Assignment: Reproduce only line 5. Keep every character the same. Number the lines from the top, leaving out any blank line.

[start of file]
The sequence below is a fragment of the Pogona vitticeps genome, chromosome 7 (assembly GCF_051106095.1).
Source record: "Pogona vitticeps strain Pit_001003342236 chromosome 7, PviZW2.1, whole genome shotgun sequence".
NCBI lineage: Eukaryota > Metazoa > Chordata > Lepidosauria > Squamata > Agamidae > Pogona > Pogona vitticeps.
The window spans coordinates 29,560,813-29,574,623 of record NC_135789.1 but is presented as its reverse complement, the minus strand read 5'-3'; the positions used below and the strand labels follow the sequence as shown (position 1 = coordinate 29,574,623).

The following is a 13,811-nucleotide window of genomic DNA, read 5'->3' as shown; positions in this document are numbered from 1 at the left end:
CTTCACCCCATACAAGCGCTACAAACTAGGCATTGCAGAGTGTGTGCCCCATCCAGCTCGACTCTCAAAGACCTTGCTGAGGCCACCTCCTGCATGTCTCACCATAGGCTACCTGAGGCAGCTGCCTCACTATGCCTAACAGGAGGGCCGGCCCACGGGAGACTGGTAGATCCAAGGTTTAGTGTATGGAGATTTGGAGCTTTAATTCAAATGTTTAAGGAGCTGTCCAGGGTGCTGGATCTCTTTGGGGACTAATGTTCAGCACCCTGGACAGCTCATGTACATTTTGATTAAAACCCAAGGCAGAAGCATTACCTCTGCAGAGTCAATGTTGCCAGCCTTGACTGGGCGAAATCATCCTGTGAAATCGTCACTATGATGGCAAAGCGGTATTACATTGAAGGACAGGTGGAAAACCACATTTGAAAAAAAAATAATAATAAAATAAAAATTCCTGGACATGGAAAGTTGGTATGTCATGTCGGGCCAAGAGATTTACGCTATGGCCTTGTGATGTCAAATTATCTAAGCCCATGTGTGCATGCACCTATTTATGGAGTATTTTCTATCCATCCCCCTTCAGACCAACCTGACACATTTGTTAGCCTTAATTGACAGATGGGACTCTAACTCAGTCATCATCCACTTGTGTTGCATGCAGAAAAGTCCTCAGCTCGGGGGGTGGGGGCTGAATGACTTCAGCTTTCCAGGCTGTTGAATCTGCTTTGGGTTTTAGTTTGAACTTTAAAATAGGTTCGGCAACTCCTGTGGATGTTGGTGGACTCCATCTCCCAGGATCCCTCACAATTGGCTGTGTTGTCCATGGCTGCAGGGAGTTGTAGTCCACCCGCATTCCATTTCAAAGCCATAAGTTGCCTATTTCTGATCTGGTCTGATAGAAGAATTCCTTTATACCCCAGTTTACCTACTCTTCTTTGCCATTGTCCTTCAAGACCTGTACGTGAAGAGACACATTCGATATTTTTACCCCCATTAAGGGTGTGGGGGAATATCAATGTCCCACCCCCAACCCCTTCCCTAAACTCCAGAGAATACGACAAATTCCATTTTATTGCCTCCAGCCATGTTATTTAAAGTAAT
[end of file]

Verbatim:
The following is a 13,811-nucleotide window of genomic DNA, read 5'->3' as shown; positions in this document are numbered from 1 at the left end: